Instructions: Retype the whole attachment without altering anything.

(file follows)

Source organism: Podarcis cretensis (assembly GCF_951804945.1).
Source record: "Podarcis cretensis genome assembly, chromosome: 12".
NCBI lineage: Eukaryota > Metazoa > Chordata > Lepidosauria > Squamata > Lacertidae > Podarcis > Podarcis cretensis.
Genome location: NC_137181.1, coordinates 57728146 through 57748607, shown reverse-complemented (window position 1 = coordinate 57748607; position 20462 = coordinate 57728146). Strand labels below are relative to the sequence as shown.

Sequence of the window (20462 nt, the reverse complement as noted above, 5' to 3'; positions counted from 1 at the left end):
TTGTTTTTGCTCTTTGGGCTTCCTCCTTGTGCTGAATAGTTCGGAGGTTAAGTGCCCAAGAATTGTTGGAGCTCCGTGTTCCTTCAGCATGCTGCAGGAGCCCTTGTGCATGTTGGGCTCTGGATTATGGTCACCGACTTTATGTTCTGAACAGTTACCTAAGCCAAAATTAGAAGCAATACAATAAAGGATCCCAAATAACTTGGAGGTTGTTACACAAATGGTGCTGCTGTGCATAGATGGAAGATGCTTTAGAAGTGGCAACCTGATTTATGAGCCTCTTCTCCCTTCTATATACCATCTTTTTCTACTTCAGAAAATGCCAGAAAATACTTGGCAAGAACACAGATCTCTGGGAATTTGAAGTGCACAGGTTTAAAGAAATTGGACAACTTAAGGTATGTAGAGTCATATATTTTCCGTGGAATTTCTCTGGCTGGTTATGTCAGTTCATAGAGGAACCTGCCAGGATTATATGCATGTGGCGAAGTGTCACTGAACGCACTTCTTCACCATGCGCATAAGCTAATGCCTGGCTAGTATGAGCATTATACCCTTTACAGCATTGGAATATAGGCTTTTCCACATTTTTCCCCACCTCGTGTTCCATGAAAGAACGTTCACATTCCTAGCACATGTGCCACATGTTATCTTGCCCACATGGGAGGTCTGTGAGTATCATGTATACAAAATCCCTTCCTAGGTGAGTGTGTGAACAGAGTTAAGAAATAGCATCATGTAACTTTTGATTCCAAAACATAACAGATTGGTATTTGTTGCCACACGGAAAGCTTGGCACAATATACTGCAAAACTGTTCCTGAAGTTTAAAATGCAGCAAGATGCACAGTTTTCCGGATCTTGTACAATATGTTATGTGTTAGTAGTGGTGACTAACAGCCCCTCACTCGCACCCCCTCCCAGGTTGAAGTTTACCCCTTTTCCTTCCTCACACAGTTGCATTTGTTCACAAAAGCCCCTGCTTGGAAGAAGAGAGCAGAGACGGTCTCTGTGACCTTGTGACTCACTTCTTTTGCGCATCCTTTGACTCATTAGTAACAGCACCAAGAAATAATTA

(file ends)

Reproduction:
Source organism: Podarcis cretensis (assembly GCF_951804945.1).
Source record: "Podarcis cretensis genome assembly, chromosome: 12".
NCBI lineage: Eukaryota > Metazoa > Chordata > Lepidosauria > Squamata > Lacertidae > Podarcis > Podarcis cretensis.
Genome location: NC_137181.1, coordinates 57728146 through 57748607, shown reverse-complemented (window position 1 = coordinate 57748607; position 20462 = coordinate 57728146). Strand labels below are relative to the sequence as shown.

Sequence of the window (20462 nt, the reverse complement as noted above, 5' to 3'; positions counted from 1 at the left end):
TTGTTTTTGCTCTTTGGGCTTCCTCCTTGTGCTGAATAGTTCGGAGGTTAAGTGCCCAAGAATTGTTGGAGCTCCGTGTTCCTTCAGCATGCTGCAGGAGCCCTTGTGCATGTTGGGCTCTGGATTATGGTCACCGACTTTATGTTCTGAACAGTTACCTAAGCCAAAATTAGAAGCAATACAATAAAGGATCCCAAATAACTTGGAGGTTGTTACACAAATGGTGCTGCTGTGCATAGATGGAAGATGCTTTAGAAGTGGCAACCTGATTTATGAGCCTCTTCTCCCTTCTATATACCATCTTTTTCTACTTCAGAAAATGCCAGAAAATACTTGGCAAGAACACAGATCTCTGGGAATTTGAAGTGCACAGGTTTAAAGAAATTGGACAACTTAAGGTATGTAGAGTCATATATTTTCCGTGGAATTTCTCTGGCTGGTTATGTCAGTTCATAGAGGAACCTGCCAGGATTATATGCATGTGGCGAAGTGTCACTGAACGCACTTCTTCACCATGCGCATAAGCTAATGCCTGGCTAGTATGAGCATTATACCCTTTACAGCATTGGAATATAGGCTTTTCCACATTTTTCCCCACCTCGTGTTCCATGAAAGAACGTTCACATTCCTAGCACATGTGCCACATGTTATCTTGCCCACATGGGAGGTCTGTGAGTATCATGTATACAAAATCCCTTCCTAGGTGAGTGTGTGAACAGAGTTAAGAAATAGCATCATGTAACTTTTGATTCCAAAACATAACAGATTGGTATTTGTTGCCACACGGAAAGCTTGGCACAATATACTGCAAAACTGTTCCTGAAGTTTAAAATGCAGCAAGATGCACAGTTTTCCGGATCTTGTACAATATGTTATGTGTTAGTAGTGGTGACTAACAGCCCCTCACTCGCACCCCCTCCCAGGTTGAAGTTTACCCCTTTTCCTTCCTCACACAGTTGCATTTGTTCACAAAAGCCCCTGCTTGGAAGAAGAGAGCAGAGACGGTCTCTGTGACCTTGTGACTCACTTCTTTTGCGCATCCTTTGACTCATTAGTAACAGCACCAAGAAATAATTA